Haddad (who — let’s get it out of the way — has also worked for The Post, as a consultant) and others involved in the Washington party industrial complex make a compelling case that a lot of good can come from these parties. She has organized multiple events where Markarova was a featured guest, including a blowout at the French ambassador’s home celebrating a group of people who had been sanctioned by Russia. That event raised money for BlueCheck Ukraine, an organization that helps support Ukrainian NGOs and aid initiatives.

Markarova at the UnSanctioned Party in support of Ukraine at the French ambassador's residence in Washington on Jan. 27. (Paul Morigi/Getty Images)

Of course, one of the best ways to get people to open their wallets for a cause is to throw a good party. And the best way to throw a good party is to bring in an electric guest.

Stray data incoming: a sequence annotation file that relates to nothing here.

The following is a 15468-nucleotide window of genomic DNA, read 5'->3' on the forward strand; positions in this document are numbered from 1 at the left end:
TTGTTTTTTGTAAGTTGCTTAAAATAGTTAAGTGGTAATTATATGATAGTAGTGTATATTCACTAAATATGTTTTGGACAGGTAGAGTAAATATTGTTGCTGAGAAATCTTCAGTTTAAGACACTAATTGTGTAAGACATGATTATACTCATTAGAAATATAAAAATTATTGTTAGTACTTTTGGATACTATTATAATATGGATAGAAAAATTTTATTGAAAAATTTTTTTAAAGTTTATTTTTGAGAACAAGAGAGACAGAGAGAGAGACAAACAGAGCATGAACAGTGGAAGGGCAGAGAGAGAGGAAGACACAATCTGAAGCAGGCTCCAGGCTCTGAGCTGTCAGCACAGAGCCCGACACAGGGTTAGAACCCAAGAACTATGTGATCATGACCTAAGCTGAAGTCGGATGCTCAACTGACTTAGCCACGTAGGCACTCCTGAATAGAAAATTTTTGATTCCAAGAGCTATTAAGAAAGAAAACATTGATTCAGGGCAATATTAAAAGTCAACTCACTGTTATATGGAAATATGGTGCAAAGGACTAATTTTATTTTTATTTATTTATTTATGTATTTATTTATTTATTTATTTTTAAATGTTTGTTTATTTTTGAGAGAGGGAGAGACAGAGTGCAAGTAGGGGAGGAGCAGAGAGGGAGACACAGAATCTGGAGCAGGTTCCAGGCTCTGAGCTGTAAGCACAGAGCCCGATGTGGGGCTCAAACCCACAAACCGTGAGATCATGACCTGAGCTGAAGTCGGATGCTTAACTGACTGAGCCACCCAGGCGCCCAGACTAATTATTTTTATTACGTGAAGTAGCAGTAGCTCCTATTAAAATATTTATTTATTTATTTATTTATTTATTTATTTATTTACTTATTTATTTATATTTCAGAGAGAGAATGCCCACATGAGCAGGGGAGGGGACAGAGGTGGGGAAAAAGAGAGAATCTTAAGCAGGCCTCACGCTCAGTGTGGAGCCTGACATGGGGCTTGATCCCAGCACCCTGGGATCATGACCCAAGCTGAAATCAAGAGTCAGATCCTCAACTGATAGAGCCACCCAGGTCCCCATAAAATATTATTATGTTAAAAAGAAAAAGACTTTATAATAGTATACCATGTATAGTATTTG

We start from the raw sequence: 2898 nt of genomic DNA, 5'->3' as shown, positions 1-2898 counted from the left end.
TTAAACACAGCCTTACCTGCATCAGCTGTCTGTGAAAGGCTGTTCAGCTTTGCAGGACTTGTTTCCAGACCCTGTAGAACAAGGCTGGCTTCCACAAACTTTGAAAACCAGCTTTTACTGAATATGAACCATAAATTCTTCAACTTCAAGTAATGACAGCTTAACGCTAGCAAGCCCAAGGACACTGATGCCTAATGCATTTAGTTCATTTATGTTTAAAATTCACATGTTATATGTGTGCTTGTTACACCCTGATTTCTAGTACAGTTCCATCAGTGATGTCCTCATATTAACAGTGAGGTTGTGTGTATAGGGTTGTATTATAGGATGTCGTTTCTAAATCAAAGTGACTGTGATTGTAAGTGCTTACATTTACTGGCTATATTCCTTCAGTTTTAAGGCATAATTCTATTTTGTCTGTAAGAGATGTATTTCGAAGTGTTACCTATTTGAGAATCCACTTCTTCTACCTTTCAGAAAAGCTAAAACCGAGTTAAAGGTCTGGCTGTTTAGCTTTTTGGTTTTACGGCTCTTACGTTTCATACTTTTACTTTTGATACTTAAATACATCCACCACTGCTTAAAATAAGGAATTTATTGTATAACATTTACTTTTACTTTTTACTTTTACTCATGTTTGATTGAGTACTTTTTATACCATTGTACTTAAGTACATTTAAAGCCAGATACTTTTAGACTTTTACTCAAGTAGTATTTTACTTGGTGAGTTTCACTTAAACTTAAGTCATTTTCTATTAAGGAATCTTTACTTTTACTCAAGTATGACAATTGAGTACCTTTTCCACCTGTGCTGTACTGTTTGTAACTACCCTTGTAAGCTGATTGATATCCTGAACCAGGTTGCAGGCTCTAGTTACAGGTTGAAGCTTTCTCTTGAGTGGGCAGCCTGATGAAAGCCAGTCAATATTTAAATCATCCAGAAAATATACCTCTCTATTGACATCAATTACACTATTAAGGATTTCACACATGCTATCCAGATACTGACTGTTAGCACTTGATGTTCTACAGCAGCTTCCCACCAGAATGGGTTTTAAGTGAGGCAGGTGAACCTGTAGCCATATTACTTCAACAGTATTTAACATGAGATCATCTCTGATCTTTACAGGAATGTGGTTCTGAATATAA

“Is there such a thing as a war rock star?” Haddad says. “I don’t know. I don’t think there really is. But if there was, she would be the person.”

Markarova may not feel like any kind of rock star, but she does her best to be the kind of guest that continues to get invited to exclusive events.

“If you want to explain to people and engage people who are not at war, you have to engage them in a way they understand,” the ambassador says. “So, if I were to go in military camouflage everywhere and say, ‘It’s war! It’s war! Wake up!’ people would say I’m, you know, a crazy person.”

You can’t cry at a party, either. It might make people uncomfortable. It might make people think she’s weak, when the moment requires strength. So, she smiles.

“But that doesn’t mean I didn’t cry after,” she says.